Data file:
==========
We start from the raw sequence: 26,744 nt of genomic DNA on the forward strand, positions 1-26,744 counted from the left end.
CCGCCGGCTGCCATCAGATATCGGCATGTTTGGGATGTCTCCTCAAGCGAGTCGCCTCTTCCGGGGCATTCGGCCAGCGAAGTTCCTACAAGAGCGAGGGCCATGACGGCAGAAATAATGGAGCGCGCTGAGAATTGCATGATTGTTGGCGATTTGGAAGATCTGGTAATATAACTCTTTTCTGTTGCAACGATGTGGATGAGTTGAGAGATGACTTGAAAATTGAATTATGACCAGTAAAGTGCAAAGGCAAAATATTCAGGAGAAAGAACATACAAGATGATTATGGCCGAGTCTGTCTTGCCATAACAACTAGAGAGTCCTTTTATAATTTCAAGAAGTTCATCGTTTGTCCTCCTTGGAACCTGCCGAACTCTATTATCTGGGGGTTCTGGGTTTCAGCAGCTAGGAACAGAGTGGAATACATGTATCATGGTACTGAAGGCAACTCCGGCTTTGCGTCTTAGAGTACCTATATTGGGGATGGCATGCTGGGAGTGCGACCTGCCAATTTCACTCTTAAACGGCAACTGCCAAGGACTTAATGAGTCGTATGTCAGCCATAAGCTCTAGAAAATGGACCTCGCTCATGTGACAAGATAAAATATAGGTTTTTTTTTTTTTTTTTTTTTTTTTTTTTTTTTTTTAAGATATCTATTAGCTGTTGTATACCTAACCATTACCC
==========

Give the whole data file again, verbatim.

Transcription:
We start from the raw sequence: 26,744 nt of genomic DNA on the forward strand, positions 1-26,744 counted from the left end.
CCGCCGGCTGCCATCAGATATCGGCATGTTTGGGATGTCTCCTCAAGCGAGTCGCCTCTTCCGGGGCATTCGGCCAGCGAAGTTCCTACAAGAGCGAGGGCCATGACGGCAGAAATAATGGAGCGCGCTGAGAATTGCATGATTGTTGGCGATTTGGAAGATCTGGTAATATAACTCTTTTCTGTTGCAACGATGTGGATGAGTTGAGAGATGACTTGAAAATTGAATTATGACCAGTAAAGTGCAAAGGCAAAATATTCAGGAGAAAGAACATACAAGATGATTATGGCCGAGTCTGTCTTGCCATAACAACTAGAGAGTCCTTTTATAATTTCAAGAAGTTCATCGTTTGTCCTCCTTGGAACCTGCCGAACTCTATTATCTGGGGGTTCTGGGTTTCAGCAGCTAGGAACAGAGTGGAATACATGTATCATGGTACTGAAGGCAACTCCGGCTTTGCGTCTTAGAGTACCTATATTGGGGATGGCATGCTGGGAGTGCGACCTGCCAATTTCACTCTTAAACGGCAACTGCCAAGGACTTAATGAGTCGTATGTCAGCCATAAGCTCTAGAAAATGGACCTCGCTCATGTGACAAGATAAAATATAGGTTTTTTTTTTTTTTTTTTTTTTTTTTTTTTTTTTTTAAGATATCTATTAGCTGTTGTATACCTAACCATTACCC